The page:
Bad directions aside, it is very easy to get lost in the woods, especially when you are moving along with your eyes on the ground hunting for an elusive treasure.

RCMP and Search and Rescue deal with a marked increase in lost or delayed people in August and September, the prime pine mushroom-picking months. When heading into the bush, pickers should bring more than enough food and water and be prepared for an emergency. Ensure that someone at home knows your route and estimated return time. Stay aware of your surroundings by looking up from the forest floor often to keep your bearings. You don’t want to be the person that searchers are looking for.

I know that the cool smell of an approaching autumn can be conducive to a silent walk in the woods but wearing a bear bell during your wandering is a good idea. I have two very chatty children and haven’t worried about surprising a sleeping mama bear during our mushroom seeking. If you don’t have boisterous companions simply stay aware of your surroundings and make enough noise to let the resident animals know of your approach.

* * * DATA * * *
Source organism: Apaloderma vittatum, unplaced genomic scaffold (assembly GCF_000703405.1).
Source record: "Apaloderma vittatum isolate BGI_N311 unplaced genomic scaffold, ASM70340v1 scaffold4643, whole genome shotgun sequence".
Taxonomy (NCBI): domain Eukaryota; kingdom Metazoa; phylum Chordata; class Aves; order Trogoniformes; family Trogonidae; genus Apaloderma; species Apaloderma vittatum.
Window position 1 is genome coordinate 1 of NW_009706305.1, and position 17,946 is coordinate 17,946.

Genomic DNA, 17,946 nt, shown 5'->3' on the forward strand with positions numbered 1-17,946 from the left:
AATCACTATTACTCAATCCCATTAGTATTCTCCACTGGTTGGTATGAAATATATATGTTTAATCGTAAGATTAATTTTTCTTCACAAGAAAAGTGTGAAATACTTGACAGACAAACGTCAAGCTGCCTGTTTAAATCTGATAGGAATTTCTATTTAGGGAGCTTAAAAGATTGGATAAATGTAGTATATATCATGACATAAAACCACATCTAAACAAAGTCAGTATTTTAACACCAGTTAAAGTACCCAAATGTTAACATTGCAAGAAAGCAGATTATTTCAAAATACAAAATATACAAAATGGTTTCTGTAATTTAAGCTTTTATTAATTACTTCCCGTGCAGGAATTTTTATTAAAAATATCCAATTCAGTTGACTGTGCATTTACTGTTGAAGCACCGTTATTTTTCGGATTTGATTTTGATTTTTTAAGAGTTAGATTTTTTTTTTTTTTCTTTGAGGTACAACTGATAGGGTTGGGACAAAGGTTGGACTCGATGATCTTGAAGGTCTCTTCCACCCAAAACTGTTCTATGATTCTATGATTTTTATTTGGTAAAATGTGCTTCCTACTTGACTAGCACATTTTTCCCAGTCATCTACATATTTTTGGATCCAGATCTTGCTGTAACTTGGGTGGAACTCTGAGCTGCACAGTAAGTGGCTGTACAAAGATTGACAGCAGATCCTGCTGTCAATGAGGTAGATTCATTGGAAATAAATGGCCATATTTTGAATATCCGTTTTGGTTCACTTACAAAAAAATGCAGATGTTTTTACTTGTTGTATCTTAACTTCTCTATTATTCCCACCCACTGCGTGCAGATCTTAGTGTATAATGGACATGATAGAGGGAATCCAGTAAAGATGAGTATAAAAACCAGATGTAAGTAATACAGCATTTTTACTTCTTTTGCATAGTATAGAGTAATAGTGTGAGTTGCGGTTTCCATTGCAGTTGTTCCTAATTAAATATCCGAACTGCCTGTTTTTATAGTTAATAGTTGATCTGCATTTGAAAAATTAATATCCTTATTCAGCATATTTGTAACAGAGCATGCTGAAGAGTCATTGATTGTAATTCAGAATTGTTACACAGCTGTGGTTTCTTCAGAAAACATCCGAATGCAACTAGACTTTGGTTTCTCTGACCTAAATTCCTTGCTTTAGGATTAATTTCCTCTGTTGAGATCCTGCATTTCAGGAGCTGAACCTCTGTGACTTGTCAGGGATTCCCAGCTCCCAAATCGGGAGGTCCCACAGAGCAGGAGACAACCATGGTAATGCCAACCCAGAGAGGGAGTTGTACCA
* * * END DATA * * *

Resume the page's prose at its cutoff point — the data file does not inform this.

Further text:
Pick respectfully
Although there is currently no legislation controlling or limiting the harvest of pine mushrooms, pickers should be aware of the laws that do affect them. Harvesting from provincial parks is illegal, so educate yourself as to where park boundaries are in your area. Poking about on privately owned land is also a no-no unless you can manage to find the landowners and get permission to harvest mushrooms from their property. If you leave litter at your campsite you could be subject to fines under the Waste Management Act.